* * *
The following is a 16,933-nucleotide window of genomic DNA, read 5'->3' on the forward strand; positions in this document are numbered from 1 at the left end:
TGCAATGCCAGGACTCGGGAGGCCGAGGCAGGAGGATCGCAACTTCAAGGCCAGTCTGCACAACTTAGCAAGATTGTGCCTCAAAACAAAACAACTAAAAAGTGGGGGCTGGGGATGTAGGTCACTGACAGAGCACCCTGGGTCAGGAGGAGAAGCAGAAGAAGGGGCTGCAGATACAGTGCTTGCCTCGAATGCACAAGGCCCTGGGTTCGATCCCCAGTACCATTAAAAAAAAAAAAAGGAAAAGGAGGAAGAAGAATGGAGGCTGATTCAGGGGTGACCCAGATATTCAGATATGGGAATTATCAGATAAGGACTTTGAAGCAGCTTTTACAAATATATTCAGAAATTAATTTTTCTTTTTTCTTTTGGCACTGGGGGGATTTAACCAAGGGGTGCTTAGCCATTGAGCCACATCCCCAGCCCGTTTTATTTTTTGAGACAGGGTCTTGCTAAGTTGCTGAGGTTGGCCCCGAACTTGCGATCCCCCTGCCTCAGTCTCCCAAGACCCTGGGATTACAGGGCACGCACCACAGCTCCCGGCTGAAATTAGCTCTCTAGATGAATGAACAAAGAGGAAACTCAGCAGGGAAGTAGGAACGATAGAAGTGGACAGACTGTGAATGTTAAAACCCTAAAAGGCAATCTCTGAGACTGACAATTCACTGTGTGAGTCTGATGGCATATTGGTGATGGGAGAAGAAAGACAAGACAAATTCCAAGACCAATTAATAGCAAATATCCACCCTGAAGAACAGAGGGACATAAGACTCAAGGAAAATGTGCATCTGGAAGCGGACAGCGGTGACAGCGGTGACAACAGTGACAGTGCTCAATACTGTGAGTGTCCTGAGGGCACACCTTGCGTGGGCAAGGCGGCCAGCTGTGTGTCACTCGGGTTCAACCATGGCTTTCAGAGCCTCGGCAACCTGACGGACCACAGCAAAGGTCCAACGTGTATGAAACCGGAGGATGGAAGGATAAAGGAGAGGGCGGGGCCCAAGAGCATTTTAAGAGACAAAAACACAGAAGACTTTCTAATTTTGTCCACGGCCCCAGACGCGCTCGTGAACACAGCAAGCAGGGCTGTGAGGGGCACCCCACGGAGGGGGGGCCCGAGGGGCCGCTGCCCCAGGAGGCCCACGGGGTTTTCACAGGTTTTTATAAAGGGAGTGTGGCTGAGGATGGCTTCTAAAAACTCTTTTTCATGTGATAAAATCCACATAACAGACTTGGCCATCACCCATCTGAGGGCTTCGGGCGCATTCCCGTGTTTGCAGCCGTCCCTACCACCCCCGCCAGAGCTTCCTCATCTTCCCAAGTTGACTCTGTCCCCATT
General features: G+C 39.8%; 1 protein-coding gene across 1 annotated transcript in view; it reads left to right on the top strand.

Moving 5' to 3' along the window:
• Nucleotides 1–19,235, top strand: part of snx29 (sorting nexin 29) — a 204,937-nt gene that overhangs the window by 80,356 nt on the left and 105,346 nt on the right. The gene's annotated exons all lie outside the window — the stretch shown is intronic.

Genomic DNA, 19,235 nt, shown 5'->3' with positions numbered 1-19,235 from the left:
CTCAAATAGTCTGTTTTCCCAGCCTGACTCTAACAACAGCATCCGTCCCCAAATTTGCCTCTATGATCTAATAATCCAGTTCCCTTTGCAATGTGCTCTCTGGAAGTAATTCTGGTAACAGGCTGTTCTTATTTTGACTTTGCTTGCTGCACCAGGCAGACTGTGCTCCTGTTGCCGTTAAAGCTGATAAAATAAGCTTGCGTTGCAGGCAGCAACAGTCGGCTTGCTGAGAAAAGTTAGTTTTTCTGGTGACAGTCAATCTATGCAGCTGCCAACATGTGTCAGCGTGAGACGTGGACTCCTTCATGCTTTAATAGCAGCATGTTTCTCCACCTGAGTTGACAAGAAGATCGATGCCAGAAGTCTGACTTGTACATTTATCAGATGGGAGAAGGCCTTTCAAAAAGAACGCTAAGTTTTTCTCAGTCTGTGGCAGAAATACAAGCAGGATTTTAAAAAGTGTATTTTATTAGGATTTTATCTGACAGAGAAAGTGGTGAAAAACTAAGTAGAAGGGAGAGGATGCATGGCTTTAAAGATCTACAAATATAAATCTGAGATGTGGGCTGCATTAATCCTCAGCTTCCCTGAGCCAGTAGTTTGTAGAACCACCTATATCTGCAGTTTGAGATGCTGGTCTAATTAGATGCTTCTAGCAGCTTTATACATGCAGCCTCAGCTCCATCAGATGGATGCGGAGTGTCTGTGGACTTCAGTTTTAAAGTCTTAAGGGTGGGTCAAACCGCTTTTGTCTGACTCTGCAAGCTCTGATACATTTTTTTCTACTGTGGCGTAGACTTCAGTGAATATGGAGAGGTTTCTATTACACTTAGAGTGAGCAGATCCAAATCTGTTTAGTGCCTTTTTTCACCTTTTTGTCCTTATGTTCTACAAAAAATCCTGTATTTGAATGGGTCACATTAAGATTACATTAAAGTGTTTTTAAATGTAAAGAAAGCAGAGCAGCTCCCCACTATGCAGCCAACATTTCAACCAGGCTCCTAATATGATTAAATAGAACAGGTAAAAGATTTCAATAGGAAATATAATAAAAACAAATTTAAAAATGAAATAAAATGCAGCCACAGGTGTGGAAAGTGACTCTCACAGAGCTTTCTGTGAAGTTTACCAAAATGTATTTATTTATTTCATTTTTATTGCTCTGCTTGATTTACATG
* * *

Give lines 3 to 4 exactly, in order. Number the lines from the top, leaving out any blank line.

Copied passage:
General features: G+C 39.8%; 1 protein-coding gene across 1 annotated transcript in view; it reads left to right on the top strand.

Moving 5' to 3' along the window: